Author : Dean Atta
Published on : May 26, 2020
First published on : August 8, 2019
Publisher : Balzer + Bray
Genre : Fiction, YA Contemporary, Poetry, LGBTQIA+
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A boy comes to terms with his identity as a mixed-race gay teen – then at university he finds his wings as a drag artist, The Black Flamingo. A bold story about the power of embracing your uniqueness. Sometimes, we need to take charge, to stand up wearing pink feathers – to show ourselves to the world in bold colour.
“It doesn’t matter what age you come out.
Be a beautiful thing.
Be the moonlight, too.
Remember you have the right to be proud.
Remember you have the right to be you.”
One of my favorites from PROUD (an anthology of short stories and poetry by queer authors) was “How To Come Out As Gay” by Dean Atta and I was so happy to have read it again in this book.
The Black Flamingo is written in verse and it’s so beautiful! We follow the story of Michael, a biracial main character (half Jamaican, half Greek-Cypriot) who lives in the UK. He is six when he starts to realize that he is different from other boys around him. Growing up, Michael struggles finding his identity. Not to mention that he’s also dealing with racism and bullying. He then discovers the Drag Society when he goes to college. It is overwhelming for him but it also helps him to understand more about himself and be more confident and proud of who he is.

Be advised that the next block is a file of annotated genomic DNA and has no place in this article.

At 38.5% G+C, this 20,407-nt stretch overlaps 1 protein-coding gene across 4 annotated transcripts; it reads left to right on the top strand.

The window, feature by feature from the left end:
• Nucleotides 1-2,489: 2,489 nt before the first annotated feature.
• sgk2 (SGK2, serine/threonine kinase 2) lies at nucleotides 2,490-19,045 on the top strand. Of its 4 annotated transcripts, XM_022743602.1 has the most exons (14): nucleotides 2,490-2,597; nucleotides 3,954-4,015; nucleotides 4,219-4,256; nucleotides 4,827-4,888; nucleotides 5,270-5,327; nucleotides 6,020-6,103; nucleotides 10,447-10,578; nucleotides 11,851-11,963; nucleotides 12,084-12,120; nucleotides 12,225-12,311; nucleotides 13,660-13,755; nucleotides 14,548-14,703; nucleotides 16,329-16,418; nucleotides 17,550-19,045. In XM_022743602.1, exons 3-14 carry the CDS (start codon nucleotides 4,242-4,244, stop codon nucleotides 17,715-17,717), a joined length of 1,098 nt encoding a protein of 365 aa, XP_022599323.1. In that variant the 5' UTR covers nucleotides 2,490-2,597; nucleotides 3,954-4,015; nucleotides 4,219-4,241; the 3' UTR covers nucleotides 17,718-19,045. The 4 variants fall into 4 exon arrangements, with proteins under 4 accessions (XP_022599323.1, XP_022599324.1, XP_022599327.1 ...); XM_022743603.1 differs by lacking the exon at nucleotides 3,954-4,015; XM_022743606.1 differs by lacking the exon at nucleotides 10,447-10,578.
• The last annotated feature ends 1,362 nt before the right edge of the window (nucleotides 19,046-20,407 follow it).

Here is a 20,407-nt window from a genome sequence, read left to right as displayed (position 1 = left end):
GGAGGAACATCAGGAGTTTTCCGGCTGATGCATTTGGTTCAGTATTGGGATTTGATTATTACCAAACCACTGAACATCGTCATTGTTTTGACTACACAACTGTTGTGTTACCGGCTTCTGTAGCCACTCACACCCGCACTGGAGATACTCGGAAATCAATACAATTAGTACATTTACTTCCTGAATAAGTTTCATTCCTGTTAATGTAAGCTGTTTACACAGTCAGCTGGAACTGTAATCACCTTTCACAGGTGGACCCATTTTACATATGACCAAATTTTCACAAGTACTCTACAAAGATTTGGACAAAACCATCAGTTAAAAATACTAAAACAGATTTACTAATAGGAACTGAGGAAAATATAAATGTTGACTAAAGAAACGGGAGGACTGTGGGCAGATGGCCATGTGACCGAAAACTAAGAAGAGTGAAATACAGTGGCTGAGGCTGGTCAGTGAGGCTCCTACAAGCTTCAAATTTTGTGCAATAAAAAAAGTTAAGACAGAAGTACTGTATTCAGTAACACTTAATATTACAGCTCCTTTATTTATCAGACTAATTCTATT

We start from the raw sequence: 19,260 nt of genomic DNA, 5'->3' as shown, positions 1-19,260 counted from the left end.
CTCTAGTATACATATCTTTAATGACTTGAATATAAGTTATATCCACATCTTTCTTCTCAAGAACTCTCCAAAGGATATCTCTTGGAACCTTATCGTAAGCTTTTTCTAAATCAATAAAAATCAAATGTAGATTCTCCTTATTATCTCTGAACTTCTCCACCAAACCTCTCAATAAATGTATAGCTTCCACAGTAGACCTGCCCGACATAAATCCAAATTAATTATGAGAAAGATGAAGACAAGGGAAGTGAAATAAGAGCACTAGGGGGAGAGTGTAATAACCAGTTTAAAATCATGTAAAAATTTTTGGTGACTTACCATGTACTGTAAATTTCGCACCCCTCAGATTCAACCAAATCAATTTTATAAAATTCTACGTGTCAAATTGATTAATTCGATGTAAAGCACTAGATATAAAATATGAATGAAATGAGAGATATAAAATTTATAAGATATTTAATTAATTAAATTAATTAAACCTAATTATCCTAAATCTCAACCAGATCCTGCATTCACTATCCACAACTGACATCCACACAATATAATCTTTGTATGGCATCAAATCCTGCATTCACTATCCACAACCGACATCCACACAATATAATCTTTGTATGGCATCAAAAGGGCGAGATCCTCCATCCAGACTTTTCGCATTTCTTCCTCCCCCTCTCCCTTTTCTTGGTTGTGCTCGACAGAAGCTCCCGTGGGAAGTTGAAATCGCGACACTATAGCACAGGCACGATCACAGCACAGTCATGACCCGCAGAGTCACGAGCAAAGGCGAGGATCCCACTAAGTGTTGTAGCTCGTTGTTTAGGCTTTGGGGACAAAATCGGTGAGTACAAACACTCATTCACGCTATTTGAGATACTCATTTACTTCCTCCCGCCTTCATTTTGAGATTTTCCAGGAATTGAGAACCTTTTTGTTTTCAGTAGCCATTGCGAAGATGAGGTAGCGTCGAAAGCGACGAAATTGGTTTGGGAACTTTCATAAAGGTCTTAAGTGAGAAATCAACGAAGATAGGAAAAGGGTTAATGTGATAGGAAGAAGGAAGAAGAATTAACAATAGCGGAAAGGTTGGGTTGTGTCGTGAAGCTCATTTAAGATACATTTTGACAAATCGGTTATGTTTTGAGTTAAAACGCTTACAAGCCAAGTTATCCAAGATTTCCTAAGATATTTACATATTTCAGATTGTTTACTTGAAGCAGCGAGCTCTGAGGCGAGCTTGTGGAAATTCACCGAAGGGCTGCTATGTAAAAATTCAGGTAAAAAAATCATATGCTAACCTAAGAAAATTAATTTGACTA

I liked that his family and friends accept his identity and are very supportive despite of their imperfections. I really loved the writing and eventhough sometimes it felt like there were some missing parts in the story, I still appreciated the important messages that will resonate with the readers. I really enjoyed the drag performance and I wished there were more but I also get why the author didn’t add more after the first one. Michael’s first drag was important to him and it’s definitely one of the highlights in this book. It’s unforgettable for Michael and for the readers as well.
I’ll definitely get a physical copy since I read that there are lovely illustrations in this book. One of the cons of listening to the audio. But I still recommend the audiobook because it’s narrated by the author and he did really amazing.
This was a light and enjoyable read but also deep and important. This book celebrates life, especially queer POC and BIPOC lives! Highly recommended especially if you love Elizabeth Acevedo!